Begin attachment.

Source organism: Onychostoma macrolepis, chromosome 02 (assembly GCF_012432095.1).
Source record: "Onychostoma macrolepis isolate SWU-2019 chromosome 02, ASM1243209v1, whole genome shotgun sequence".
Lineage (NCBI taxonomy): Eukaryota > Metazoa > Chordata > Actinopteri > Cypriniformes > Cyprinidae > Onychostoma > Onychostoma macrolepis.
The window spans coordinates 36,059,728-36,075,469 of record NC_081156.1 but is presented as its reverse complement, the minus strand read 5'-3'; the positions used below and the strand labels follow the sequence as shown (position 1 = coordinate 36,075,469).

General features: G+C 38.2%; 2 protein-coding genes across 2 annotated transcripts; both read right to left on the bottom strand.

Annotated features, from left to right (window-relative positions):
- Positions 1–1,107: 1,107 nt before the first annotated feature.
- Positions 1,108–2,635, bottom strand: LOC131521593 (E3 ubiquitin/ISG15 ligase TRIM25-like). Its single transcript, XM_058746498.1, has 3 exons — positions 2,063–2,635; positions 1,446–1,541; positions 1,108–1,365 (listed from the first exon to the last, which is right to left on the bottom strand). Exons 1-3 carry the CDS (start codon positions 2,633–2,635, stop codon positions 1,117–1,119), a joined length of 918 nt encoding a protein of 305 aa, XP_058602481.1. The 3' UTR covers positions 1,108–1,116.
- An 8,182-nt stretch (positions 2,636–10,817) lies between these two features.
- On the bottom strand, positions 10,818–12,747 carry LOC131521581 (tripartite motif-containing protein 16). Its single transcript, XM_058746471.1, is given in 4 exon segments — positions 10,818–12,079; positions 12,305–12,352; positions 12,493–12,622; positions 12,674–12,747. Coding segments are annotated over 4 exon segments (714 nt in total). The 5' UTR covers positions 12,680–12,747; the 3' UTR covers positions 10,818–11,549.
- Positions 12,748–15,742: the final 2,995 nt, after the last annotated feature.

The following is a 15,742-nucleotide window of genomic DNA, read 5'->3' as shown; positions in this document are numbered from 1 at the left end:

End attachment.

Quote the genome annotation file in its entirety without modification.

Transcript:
Source organism: Onychostoma macrolepis, chromosome 02 (assembly GCF_012432095.1).
Source record: "Onychostoma macrolepis isolate SWU-2019 chromosome 02, ASM1243209v1, whole genome shotgun sequence".
Lineage (NCBI taxonomy): Eukaryota > Metazoa > Chordata > Actinopteri > Cypriniformes > Cyprinidae > Onychostoma > Onychostoma macrolepis.
The window spans coordinates 36,059,728-36,075,469 of record NC_081156.1 but is presented as its reverse complement, the minus strand read 5'-3'; the positions used below and the strand labels follow the sequence as shown (position 1 = coordinate 36,075,469).

General features: G+C 38.2%; 2 protein-coding genes across 2 annotated transcripts; both read right to left on the bottom strand.

Annotated features, from left to right (window-relative positions):
- Positions 1–1,107: 1,107 nt before the first annotated feature.
- Positions 1,108–2,635, bottom strand: LOC131521593 (E3 ubiquitin/ISG15 ligase TRIM25-like). Its single transcript, XM_058746498.1, has 3 exons — positions 2,063–2,635; positions 1,446–1,541; positions 1,108–1,365 (listed from the first exon to the last, which is right to left on the bottom strand). Exons 1-3 carry the CDS (start codon positions 2,633–2,635, stop codon positions 1,117–1,119), a joined length of 918 nt encoding a protein of 305 aa, XP_058602481.1. The 3' UTR covers positions 1,108–1,116.
- An 8,182-nt stretch (positions 2,636–10,817) lies between these two features.
- On the bottom strand, positions 10,818–12,747 carry LOC131521581 (tripartite motif-containing protein 16). Its single transcript, XM_058746471.1, is given in 4 exon segments — positions 10,818–12,079; positions 12,305–12,352; positions 12,493–12,622; positions 12,674–12,747. Coding segments are annotated over 4 exon segments (714 nt in total). The 5' UTR covers positions 12,680–12,747; the 3' UTR covers positions 10,818–11,549.
- Positions 12,748–15,742: the final 2,995 nt, after the last annotated feature.

The following is a 15,742-nucleotide window of genomic DNA, read 5'->3' as shown; positions in this document are numbered from 1 at the left end: